Over the last 6 years, under the leadership of Dr. Greg Allgood, director of the Children’s Safe Drinking Water Program, P&G has helped to distribute 65 million PuR packets. These packets have been used to purify 650 million litres of water, most often in rural locations. Over time, and through a variety of deliberate partnerships that Allgood cultivated in 10 countries, P&G has tested three different sales and distribution models: commercial marketing, social marketing and disaster relief – each with varying degrees of success.
Drawing from past successes and failures, Allgood is considering how to fulfill P&G’s aggressive commitment to providing 135 million litres of safe drinking water in Africa and how to achieve long term behaviour change. This case presents the range of business models that P&G has explored for the sales and distribution of PuR. The case also presents the risks and hurdles inherent in these projects, as well as implications for their potential scalability to other countries/regions. Through this case, students may gain insight into both the challenges and significant opportunities in addressing the needs of low-income consumers in emerging markets.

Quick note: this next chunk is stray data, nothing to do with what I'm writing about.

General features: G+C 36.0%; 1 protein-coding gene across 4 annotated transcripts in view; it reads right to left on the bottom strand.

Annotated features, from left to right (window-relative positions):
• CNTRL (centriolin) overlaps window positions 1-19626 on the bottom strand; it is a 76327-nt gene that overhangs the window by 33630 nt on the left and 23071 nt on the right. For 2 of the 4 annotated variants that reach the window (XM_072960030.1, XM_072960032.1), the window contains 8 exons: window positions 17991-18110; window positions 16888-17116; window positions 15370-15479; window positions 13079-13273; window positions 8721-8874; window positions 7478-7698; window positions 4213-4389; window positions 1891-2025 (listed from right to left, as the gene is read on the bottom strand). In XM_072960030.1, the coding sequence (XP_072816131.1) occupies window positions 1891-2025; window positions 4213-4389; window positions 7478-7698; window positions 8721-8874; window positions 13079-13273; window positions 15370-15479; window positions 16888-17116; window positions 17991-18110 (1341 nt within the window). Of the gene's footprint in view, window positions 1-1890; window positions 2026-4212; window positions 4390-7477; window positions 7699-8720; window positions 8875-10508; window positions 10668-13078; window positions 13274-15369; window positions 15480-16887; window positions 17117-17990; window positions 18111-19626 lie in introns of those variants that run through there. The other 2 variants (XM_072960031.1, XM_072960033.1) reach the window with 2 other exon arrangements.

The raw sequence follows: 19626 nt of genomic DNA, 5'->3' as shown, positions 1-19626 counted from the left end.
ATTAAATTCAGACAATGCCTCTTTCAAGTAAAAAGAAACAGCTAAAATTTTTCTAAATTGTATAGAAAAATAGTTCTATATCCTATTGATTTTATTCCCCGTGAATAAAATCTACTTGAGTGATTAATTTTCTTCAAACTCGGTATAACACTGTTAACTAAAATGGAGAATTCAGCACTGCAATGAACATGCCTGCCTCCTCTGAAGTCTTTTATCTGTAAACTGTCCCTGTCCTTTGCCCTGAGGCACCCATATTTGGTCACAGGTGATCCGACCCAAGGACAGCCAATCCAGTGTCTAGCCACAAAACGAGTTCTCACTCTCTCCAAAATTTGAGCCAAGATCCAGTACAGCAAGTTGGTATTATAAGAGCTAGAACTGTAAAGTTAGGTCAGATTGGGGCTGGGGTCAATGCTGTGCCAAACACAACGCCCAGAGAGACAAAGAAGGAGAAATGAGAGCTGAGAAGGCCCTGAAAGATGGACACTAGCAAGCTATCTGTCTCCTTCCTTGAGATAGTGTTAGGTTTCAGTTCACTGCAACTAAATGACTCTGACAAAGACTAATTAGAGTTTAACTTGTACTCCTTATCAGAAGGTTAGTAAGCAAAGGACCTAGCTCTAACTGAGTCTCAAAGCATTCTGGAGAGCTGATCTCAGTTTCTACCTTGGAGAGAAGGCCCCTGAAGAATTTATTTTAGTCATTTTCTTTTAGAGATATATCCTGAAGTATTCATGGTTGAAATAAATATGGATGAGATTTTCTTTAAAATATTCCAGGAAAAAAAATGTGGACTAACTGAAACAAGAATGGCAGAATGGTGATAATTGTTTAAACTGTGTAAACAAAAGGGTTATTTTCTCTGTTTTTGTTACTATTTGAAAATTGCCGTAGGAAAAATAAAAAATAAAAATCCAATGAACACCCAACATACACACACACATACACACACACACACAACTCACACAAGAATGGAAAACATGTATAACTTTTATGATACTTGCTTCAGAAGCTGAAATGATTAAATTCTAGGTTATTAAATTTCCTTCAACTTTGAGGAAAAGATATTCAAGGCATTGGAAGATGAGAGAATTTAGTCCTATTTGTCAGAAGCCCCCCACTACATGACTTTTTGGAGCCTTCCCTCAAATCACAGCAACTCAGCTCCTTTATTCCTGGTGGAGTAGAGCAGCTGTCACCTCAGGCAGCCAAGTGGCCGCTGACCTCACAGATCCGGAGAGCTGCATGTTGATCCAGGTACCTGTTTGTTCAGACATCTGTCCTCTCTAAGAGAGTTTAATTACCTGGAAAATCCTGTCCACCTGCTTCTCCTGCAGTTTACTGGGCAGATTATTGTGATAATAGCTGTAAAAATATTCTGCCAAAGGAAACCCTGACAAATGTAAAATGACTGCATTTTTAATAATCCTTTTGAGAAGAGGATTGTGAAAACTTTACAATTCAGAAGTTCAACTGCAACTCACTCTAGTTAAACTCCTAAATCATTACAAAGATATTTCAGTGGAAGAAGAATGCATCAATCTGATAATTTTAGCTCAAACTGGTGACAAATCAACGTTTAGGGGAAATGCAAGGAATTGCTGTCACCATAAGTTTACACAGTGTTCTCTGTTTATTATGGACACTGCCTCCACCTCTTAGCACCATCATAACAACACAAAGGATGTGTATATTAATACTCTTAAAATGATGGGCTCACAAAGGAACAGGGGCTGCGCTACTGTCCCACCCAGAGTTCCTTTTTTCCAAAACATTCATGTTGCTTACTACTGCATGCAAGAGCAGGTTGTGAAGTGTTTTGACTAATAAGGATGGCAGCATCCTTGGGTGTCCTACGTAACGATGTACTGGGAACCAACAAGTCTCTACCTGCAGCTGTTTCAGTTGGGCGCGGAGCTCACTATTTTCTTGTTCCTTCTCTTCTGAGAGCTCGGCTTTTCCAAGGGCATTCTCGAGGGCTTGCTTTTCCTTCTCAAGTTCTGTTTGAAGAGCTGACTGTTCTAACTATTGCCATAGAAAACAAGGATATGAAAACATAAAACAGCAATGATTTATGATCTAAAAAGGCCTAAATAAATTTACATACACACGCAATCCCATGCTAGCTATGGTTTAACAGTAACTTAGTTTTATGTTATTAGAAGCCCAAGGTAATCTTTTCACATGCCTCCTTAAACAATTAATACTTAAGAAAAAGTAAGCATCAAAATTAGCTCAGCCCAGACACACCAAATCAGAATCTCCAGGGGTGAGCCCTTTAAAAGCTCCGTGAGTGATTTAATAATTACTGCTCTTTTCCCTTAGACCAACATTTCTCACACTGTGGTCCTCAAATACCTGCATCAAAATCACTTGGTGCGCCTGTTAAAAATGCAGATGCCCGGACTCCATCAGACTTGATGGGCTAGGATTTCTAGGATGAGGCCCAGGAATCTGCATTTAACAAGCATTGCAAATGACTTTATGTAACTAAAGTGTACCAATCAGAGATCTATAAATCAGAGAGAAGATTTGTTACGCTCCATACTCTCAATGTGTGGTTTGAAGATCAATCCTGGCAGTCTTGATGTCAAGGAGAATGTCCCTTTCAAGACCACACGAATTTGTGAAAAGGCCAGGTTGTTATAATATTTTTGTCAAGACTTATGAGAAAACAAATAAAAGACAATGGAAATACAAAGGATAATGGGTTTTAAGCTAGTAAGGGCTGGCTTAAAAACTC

|Authors:||Lisa Jones Christensen, Jessica Thomas|
|Institution:||Kenan Flagler Business School, University of North Carolina, USA|
|Key Words||Water purification, Drinking water, Distribution mode, Scaling up, Emerging markets|
|Permission Rights||Please contact Lisa Jones Christensen for permission rights. This case is also part of the oikos Case Collection book (Volume 2): Case Studies in Social Entrepreneurship and Sustainability published by Greenleaf.|